Portugal evidently was intended by nature to form gi part of the same monarchy as Spain. The Pyrenees, Identity of which separate them both from all the rest of Europe ; to^of the ocean, which encircles both their shores, and opens to Portugal"1 them the same commerce and maritime interests; the

Chap, identity of soil and climate which they both enjoy in VIL the old hemisphere, the vast colonies they had acquired 1820, in the new, the homogeneous nature of the races and nations from which they were both descended, and the similarity of manners and institutions which both, in consequence, had established, have caused their history, especially in recent times, to be almost identical. The tyranny of the Spanish government, the patriotic resistance of the heroic house of Braganza, even entire centuries of jealousy or war, have not been able to eradicate these seeds of union so plentifully sown by the hand of nature. Like the English and Scotch, they yearned to each other, even when severed by political discord, or engaged in open hostility; happy if, like them, they had been reunited in one family, and one pacific sceptre restored peace to the whole provinces of the Peninsula. 9s It was not to be expected that so very important an Revolution event as the Spanish Revolution of 1820, overturning as Aug. 23. it did, by military revolt, an aged throne, and establishing a nominal monarchy and real democracy in its stead, was to fail in exciting a corresponding spirit, especially among the military in the sister kingdom. But, in addition to this, there were many circumstances which rendered revolution in favour of a constitutional form of government more natural—it might almost be said unavoidable —in Portugal than in Spain. Long habits of commercial intercourse, close alliance between the two countries, glorious victories in which the two nations had stood side by side, had inspired the Portuguese with an ardent, it might almost be said an extravagant, admiration of British liberty and institutions. They had seen the probity of English administration, and contrasted it with the corruptions of their own: they ascribed it all to the influence of English institutions, and thought they would exchange the one for the other, by adopting a representative form of government; they had seen the valour of British soldiers, and thought liberty would in like manner render them invincible. A conspiracy, which proved abor- Chap.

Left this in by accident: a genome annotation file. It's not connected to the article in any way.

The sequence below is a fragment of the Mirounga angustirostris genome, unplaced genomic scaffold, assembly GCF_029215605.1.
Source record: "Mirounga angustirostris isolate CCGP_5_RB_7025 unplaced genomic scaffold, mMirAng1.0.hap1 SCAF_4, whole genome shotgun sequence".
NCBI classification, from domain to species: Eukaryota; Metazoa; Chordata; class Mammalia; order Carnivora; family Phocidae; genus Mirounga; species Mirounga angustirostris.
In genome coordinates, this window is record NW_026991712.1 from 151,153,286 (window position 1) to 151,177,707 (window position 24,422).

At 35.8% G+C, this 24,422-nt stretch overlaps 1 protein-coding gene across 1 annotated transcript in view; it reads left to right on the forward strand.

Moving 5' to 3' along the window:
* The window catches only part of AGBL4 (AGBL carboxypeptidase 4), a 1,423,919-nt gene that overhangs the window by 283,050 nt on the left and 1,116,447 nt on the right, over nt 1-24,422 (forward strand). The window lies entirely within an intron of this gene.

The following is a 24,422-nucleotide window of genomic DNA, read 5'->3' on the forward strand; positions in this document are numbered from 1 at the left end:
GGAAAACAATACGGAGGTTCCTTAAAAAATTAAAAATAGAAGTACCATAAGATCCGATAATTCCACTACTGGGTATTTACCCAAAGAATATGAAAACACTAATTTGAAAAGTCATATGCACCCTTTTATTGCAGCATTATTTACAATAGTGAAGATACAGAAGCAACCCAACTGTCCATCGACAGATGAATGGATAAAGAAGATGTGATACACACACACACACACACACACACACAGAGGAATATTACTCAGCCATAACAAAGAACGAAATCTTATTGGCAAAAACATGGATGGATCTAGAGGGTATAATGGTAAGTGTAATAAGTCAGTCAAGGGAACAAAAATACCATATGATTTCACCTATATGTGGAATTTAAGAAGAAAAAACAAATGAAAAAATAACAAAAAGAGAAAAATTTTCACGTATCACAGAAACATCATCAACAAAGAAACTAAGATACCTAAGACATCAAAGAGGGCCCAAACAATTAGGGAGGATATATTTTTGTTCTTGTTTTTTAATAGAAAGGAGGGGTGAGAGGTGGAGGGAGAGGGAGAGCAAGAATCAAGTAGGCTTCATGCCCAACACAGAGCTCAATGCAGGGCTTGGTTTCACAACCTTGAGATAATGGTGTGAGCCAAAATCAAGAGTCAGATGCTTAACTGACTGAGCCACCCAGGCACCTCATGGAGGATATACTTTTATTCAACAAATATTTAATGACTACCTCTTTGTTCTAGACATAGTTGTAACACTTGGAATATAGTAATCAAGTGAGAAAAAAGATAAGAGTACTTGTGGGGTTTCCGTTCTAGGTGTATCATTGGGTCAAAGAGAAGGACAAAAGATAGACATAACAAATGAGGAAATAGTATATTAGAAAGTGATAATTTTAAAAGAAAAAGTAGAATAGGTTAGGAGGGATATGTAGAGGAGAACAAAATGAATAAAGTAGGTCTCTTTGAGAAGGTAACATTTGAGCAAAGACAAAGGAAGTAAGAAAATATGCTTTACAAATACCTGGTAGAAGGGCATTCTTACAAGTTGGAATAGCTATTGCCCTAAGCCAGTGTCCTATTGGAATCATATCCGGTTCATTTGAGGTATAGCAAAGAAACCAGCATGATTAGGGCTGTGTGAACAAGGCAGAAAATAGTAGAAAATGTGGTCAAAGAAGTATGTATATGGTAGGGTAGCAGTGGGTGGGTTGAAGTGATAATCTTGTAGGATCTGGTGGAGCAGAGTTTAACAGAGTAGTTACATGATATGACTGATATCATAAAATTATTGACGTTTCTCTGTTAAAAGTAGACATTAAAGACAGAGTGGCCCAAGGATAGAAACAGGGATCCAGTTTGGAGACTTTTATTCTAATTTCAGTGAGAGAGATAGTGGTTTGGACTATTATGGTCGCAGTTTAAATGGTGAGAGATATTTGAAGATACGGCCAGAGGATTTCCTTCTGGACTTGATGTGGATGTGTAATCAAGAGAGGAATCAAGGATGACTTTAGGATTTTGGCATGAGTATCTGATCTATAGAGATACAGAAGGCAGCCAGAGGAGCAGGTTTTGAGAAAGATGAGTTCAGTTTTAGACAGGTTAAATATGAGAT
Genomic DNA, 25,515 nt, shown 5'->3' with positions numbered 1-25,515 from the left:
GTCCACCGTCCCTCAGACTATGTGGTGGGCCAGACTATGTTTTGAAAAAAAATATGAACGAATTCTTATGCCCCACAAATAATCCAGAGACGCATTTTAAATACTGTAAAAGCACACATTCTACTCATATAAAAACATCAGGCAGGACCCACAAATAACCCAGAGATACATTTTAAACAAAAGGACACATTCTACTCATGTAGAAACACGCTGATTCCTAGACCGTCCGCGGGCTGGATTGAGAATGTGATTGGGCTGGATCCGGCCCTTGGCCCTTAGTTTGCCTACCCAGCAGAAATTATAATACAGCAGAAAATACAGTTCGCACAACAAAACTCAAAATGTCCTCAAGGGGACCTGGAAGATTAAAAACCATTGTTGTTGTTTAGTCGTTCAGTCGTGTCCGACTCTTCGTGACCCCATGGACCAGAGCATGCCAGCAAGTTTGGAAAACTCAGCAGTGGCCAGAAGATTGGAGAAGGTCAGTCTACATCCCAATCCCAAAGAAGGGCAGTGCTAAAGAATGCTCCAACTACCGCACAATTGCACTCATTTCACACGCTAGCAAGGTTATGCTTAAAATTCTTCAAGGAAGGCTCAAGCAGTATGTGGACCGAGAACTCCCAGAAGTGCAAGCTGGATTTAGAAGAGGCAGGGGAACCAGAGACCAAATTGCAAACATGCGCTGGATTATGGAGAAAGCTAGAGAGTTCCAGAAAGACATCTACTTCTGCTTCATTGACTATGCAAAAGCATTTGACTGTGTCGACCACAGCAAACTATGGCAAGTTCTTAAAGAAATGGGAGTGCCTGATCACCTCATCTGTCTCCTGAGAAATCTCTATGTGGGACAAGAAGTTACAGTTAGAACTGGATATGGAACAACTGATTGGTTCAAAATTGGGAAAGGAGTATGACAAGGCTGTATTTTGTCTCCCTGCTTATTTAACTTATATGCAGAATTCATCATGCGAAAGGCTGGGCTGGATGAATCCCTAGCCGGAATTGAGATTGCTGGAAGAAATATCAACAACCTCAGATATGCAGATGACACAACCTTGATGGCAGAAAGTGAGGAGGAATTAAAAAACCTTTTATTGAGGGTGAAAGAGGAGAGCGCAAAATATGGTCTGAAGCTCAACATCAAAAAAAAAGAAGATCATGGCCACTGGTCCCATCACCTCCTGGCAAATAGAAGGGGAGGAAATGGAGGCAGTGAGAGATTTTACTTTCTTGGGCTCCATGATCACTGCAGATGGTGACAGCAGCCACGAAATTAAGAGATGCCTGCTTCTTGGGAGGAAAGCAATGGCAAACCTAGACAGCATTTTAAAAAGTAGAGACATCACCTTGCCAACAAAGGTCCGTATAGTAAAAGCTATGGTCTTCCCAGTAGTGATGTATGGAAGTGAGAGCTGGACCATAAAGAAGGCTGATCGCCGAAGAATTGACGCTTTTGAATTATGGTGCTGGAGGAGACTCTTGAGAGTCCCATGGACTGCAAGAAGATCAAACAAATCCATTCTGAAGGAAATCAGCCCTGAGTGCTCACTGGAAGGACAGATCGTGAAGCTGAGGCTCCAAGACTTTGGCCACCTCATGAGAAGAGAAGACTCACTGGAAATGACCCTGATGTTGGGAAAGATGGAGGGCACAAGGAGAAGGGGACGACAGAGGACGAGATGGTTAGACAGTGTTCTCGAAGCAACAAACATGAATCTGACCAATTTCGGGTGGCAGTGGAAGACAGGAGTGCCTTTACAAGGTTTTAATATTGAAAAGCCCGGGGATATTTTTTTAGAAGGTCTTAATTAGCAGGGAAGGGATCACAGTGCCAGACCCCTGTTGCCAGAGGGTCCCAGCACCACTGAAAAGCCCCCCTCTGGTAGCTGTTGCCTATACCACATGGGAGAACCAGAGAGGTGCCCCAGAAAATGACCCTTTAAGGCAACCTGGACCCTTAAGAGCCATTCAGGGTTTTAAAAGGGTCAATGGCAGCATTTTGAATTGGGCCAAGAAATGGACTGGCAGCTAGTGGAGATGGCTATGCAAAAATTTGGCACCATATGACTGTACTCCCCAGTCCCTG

tive, headed by General Freyre, in 1817, had already given!

proof how generally these ideas influenced the army; and lm three additional years of government by a Regency at Lisbon, without the lustre or attractions of a court to enlist the selfish feelings on the side of loyalty, had given them additional strength, and rendered the whole population of the seaports and army ripe for a revolt. The consequence was, that when it broke out, on the night of the Ang 23 23d August, it met with scarcely any resistance. The ^fTM-,1^: whole military commenced the revolt; the people all Ann. &g.' joined them; a junta, consisting of popular leaders, was233.' established, and a constitutional government proclaimed.1